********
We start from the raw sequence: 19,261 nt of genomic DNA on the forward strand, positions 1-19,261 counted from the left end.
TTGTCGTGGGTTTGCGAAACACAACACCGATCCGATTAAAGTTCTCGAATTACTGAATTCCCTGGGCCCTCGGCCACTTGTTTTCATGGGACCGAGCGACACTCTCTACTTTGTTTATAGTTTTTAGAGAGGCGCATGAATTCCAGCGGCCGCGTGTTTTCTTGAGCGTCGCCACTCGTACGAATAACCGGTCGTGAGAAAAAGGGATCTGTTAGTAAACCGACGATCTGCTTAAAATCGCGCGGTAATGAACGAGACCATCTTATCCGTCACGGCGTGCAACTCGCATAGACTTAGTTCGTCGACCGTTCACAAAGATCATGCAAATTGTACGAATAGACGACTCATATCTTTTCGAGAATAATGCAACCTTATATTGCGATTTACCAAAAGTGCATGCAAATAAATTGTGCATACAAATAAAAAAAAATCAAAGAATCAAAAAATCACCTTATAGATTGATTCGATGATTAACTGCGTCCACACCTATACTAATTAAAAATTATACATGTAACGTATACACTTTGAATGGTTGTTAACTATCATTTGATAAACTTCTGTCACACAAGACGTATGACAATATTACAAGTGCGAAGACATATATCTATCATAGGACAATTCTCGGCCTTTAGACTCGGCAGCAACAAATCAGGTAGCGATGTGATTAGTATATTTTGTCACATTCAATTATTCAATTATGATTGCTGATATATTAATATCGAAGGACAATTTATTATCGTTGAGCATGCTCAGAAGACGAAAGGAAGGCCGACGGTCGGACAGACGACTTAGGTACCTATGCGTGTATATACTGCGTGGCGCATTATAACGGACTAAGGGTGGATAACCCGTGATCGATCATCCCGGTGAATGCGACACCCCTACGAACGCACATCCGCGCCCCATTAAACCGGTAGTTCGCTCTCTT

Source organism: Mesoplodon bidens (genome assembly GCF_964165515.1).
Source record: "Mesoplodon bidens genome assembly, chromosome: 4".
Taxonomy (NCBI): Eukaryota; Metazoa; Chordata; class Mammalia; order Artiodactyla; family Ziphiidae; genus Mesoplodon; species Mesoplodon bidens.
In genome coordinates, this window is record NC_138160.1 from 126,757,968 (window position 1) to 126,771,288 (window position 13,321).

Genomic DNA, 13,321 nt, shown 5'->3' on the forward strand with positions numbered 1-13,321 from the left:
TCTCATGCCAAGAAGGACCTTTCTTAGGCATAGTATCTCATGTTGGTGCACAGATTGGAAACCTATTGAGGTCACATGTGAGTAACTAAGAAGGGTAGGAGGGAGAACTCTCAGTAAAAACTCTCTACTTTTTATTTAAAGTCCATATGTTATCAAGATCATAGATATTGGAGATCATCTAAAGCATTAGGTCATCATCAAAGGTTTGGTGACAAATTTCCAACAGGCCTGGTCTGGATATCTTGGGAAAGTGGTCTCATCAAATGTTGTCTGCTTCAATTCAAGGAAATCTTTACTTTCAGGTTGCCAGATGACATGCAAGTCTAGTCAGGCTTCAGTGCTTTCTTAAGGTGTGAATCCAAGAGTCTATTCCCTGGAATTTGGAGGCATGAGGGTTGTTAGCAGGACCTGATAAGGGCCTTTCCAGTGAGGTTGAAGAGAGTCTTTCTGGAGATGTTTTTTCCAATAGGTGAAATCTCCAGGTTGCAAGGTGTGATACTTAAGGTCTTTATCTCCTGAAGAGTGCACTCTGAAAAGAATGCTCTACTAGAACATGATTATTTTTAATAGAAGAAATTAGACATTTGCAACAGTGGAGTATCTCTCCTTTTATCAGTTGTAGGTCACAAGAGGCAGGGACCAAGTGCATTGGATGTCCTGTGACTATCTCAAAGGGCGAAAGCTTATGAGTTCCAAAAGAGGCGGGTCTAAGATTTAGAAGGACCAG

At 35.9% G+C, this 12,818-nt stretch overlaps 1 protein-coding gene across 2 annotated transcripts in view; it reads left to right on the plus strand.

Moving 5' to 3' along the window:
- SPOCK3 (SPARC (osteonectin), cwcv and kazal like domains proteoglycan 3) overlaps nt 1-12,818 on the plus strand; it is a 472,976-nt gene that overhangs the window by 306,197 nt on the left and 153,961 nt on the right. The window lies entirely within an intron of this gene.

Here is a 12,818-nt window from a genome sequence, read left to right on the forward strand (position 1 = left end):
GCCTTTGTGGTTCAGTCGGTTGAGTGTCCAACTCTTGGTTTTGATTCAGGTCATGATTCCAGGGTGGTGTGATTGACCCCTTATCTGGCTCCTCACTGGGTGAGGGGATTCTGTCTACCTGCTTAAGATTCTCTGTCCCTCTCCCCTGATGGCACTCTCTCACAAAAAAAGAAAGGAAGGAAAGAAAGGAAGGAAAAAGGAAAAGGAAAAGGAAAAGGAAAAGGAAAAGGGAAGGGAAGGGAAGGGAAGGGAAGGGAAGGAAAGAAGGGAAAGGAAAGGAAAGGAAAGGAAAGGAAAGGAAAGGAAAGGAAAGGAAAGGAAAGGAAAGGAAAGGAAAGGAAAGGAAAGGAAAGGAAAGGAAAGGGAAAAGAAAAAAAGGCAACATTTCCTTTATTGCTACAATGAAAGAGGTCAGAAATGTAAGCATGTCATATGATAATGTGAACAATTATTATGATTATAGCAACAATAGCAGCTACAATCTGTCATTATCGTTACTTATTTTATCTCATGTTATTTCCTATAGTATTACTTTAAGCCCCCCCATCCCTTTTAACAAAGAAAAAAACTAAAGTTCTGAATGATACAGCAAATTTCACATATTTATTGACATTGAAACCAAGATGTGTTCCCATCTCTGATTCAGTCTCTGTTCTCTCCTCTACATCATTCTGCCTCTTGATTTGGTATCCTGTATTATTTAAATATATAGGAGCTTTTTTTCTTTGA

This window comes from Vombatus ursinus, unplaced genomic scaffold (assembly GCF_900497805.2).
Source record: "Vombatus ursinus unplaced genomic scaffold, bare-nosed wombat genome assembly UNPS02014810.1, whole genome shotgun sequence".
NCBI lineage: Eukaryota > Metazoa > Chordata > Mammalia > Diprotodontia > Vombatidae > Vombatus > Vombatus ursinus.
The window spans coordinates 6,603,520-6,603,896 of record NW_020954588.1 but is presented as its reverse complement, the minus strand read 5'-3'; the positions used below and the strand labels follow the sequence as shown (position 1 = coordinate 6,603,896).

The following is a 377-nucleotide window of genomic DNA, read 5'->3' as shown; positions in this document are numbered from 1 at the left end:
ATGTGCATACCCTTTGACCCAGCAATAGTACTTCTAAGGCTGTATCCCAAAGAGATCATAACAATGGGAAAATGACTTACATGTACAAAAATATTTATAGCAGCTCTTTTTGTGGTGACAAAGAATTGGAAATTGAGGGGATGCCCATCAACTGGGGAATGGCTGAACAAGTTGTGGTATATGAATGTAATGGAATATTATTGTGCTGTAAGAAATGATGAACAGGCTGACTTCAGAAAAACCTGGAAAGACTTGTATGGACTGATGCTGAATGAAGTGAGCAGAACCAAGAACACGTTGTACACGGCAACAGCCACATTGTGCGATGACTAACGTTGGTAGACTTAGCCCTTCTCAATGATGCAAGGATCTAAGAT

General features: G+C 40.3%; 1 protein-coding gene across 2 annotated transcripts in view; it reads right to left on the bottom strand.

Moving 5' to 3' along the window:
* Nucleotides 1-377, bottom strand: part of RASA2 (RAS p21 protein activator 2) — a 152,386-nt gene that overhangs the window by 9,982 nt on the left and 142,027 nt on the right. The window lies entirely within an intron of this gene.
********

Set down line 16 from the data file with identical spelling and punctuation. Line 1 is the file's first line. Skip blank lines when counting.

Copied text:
NCBI lineage: Eukaryota > Metazoa > Chordata > Mammalia > Diprotodontia > Vombatidae > Vombatus > Vombatus ursinus.